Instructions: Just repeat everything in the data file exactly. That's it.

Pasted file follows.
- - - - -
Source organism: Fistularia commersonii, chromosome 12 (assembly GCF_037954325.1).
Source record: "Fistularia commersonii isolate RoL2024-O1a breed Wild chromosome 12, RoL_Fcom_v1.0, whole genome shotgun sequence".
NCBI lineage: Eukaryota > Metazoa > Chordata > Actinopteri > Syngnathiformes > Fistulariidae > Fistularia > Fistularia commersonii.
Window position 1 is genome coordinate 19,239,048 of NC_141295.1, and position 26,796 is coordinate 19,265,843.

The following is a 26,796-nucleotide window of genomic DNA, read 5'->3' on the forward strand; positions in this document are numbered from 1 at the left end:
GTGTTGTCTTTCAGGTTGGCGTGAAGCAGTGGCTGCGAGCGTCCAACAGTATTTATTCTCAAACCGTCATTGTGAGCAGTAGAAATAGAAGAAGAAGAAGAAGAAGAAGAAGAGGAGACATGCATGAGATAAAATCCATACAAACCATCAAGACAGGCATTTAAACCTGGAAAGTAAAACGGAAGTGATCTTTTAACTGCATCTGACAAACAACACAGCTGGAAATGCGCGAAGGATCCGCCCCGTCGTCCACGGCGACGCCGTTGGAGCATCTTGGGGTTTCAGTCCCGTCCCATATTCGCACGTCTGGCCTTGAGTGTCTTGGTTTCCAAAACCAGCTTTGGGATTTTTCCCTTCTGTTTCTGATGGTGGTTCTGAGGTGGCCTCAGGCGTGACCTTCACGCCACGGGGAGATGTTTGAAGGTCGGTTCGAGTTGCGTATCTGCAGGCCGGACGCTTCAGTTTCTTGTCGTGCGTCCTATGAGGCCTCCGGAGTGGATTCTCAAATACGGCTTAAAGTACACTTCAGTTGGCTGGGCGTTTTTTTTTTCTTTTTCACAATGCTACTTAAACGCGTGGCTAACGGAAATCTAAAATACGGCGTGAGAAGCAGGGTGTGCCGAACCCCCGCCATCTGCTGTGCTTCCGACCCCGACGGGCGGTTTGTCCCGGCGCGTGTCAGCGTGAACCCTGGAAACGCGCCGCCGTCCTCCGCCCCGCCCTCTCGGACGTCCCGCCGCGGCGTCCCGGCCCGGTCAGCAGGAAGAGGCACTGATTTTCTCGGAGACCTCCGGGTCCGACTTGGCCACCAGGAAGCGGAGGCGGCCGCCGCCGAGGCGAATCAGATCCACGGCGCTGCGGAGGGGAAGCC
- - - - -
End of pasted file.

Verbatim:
Source organism: Fistularia commersonii, chromosome 12 (assembly GCF_037954325.1).
Source record: "Fistularia commersonii isolate RoL2024-O1a breed Wild chromosome 12, RoL_Fcom_v1.0, whole genome shotgun sequence".
NCBI lineage: Eukaryota > Metazoa > Chordata > Actinopteri > Syngnathiformes > Fistulariidae > Fistularia > Fistularia commersonii.
Window position 1 is genome coordinate 19,239,048 of NC_141295.1, and position 26,796 is coordinate 19,265,843.

The following is a 26,796-nucleotide window of genomic DNA, read 5'->3' on the forward strand; positions in this document are numbered from 1 at the left end:
GTGTTGTCTTTCAGGTTGGCGTGAAGCAGTGGCTGCGAGCGTCCAACAGTATTTATTCTCAAACCGTCATTGTGAGCAGTAGAAATAGAAGAAGAAGAAGAAGAAGAAGAAGAGGAGACATGCATGAGATAAAATCCATACAAACCATCAAGACAGGCATTTAAACCTGGAAAGTAAAACGGAAGTGATCTTTTAACTGCATCTGACAAACAACACAGCTGGAAATGCGCGAAGGATCCGCCCCGTCGTCCACGGCGACGCCGTTGGAGCATCTTGGGGTTTCAGTCCCGTCCCATATTCGCACGTCTGGCCTTGAGTGTCTTGGTTTCCAAAACCAGCTTTGGGATTTTTCCCTTCTGTTTCTGATGGTGGTTCTGAGGTGGCCTCAGGCGTGACCTTCACGCCACGGGGAGATGTTTGAAGGTCGGTTCGAGTTGCGTATCTGCAGGCCGGACGCTTCAGTTTCTTGTCGTGCGTCCTATGAGGCCTCCGGAGTGGATTCTCAAATACGGCTTAAAGTACACTTCAGTTGGCTGGGCGTTTTTTTTTTCTTTTTCACAATGCTACTTAAACGCGTGGCTAACGGAAATCTAAAATACGGCGTGAGAAGCAGGGTGTGCCGAACCCCCGCCATCTGCTGTGCTTCCGACCCCGACGGGCGGTTTGTCCCGGCGCGTGTCAGCGTGAACCCTGGAAACGCGCCGCCGTCCTCCGCCCCGCCCTCTCGGACGTCCCGCCGCGGCGTCCCGGCCCGGTCAGCAGGAAGAGGCACTGATTTTCTCGGAGACCTCCGGGTCCGACTTGGCCACCAGGAAGCGGAGGCGGCCGCCGCCGAGGCGAATCAGATCCACGGCGCTGCGGAGGGGAAGCC